This book describes Olecranon Bursitis (Elbow bursitis), Diagnosis and Treatment and Related Diseases
I had a patient who had a protrusion of his left elbow which he mistook for bone and wanted me to do something about it.
He was surprised when I told him that it was just a sac of fluid stuck below his elbow and all he needed was aspiration of the swollen sac of fluid under local anesthesia.
He was more than happy for me to aspirate out the fluid and the compressed the affected part of the elbow with bandaging to prevent a recurrence of the swelling.
Olecranon Bursitis is the inflammation or infection of the bursa at the olecranon which is part of the bones forming the elbow joint.
The superficial site and limited blood flow make the bursa susceptible to direct trauma and infection.
People in certain occupations are mostly susceptible, such as plumbers or heating and air conditioning technicians who have to crawl on their knees in tight spaces and lean on their elbows.
Inflammation may also be because of a systematic inflammatory process, like rheumatoid arthritis, or a crystal deposition disease, like gout and pseudogout.
This disorder may be a side-effect of sunitinib which is used to treat renal cell carcinoma.
Whether it is injury or the introduction of an infectious germ, the inciting episode produces a reactive inflammation in the bursa.
The inflammatory action causes the extra-vasation of protein and synovial type fluid into the bursa.
The result is the obvious round swelling (bursitis) linked with this disorder
The starting symptom of elbow bursitis is often swelling.
There is a hard rubbery swelling at the olecranon
If the disorder has been present for some time, small lumps may be palpated underneath the skin over the olecranon.
Occasionally these lumps sense like something is floating around in the olecranon bursa, and they can be very tender.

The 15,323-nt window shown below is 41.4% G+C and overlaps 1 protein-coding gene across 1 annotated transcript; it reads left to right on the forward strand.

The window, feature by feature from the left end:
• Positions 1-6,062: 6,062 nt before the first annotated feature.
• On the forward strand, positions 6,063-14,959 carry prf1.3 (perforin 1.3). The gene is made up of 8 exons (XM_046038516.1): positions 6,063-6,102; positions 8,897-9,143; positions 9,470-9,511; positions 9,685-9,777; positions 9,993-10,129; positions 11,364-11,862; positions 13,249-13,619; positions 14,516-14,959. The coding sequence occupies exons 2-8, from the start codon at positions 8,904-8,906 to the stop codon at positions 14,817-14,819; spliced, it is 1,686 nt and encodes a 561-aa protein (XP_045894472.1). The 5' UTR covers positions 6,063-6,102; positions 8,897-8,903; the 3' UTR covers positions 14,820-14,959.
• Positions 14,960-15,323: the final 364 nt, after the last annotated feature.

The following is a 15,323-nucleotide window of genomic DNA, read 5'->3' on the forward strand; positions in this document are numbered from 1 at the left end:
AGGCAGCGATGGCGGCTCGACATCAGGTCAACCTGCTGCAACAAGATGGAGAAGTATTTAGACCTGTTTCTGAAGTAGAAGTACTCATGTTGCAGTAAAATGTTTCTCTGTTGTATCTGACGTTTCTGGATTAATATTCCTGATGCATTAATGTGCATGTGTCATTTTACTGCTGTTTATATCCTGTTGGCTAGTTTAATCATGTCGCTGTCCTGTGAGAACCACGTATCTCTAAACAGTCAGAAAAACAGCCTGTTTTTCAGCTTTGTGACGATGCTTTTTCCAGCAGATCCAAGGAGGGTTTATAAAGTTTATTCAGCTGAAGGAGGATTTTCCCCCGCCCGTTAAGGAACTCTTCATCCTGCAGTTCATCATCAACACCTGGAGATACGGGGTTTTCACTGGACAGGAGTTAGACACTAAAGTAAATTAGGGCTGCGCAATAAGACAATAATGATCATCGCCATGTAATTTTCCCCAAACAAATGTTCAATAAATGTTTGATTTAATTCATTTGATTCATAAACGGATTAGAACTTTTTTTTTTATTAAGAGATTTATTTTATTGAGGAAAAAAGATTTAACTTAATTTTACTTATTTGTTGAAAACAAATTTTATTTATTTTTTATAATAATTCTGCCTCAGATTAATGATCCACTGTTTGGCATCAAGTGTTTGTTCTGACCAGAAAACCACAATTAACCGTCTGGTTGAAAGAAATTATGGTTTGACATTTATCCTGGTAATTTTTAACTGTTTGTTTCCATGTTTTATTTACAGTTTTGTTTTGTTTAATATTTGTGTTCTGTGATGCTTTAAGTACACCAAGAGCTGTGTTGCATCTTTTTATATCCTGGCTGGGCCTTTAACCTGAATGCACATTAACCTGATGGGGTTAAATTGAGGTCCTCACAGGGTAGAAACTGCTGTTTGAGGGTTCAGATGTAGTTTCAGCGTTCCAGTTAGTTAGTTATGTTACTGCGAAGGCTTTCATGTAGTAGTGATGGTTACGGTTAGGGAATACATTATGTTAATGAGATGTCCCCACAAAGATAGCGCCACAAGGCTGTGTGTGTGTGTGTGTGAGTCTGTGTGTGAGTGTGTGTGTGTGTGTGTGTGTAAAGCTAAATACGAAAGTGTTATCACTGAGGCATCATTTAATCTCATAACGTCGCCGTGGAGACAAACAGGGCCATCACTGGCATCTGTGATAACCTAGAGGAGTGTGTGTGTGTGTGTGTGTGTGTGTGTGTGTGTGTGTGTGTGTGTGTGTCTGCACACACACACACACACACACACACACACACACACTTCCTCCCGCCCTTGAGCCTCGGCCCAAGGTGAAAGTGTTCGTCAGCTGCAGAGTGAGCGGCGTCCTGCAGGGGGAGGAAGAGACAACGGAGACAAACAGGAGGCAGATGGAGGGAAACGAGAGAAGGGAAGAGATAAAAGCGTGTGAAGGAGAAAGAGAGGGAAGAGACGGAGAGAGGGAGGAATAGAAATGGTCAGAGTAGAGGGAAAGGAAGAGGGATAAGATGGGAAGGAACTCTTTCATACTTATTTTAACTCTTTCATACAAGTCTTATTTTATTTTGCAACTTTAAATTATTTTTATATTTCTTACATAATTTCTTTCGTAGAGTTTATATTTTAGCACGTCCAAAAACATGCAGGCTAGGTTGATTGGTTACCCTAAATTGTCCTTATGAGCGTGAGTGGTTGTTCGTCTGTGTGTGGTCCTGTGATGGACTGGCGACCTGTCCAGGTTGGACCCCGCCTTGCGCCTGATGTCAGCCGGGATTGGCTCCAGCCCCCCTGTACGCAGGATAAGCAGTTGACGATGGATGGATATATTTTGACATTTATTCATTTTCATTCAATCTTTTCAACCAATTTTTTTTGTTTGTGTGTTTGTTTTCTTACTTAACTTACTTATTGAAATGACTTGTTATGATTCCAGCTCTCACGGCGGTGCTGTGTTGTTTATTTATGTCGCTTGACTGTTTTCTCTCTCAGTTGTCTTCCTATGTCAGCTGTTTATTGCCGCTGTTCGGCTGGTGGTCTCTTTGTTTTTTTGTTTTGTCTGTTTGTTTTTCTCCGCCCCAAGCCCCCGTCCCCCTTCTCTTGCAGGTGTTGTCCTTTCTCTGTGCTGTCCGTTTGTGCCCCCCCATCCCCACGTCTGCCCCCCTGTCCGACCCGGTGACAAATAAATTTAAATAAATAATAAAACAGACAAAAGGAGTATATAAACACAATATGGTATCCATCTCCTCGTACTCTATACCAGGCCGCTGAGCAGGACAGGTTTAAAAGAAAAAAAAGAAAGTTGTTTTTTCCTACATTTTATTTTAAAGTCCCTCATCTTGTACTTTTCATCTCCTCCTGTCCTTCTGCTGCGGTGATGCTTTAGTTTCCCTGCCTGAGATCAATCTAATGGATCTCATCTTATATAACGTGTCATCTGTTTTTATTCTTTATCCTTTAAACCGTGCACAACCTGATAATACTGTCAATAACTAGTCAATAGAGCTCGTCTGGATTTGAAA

These lumps are normally the thickened folds of bursa tissue that have produced in reaction to chronic inflammation.
The bursa sac may become swollen and fill with fluid at times.
Over time the bursa can become very thick, almost like an elbow pad on the olecranon.
Finally the olecranon bursa can also become infected.
There may be a graze or wound on the skin over the bursal swelling, where the germs entered.
Olecranon bursitis causes pain and swelling in the area at the tip of the elbow.
The patient may develop a fever and feel chills.
An abscess, or area of pus, may develop on the elbow.
If the infection is not treated rapidly, the abscess may even start to drain, meaning the pus starts to seep out.
Bursal aspiration and analysis are regarded to be the gold standard in diagnosis.
X-rays of the elbow together with ultrasound imaging helps to confirm bursitis and evidence of bone spurs.
Patients who have often olecranon bursitis are advised to use the RICE method of treatment.
Rice represents Rest, Ice, Compression and Elevation.
There are also other physical treatment methods that could be useful for reducing pain and inflammation e.g., phonophoresis, electrical stimulation.
Most patients with olecranon bursitis do not necessary require those methods.
The treatment for bursitis is dependent largely on whether it is infective or non-infective.
Acute non-infective bursitis is self-limiting.
It can be treated conservatively with rest, ice, and the usage of NSAIDs.
Compression with elastic bandage has also been proven to help prevent swelling.
Corticosteroid injection can cause an early decrease in symptoms of olecranon bursitis
Persistently recurring bursitis without a spur evident may need surgical excision of the bursa.
Infective bursitis needs treatment with antibiotics
TABLE OF CONTENT
Chapter 1 Olecranon Bursitis
Chapter 2 Causes
Chapter 3 Symptoms
Chapter 4 Diagnosis
Chapter 5 Treatment
Chapter 6 Prognosis
Chapter 7 Shoulder Bursitis
Chapter 8 Baker Cyst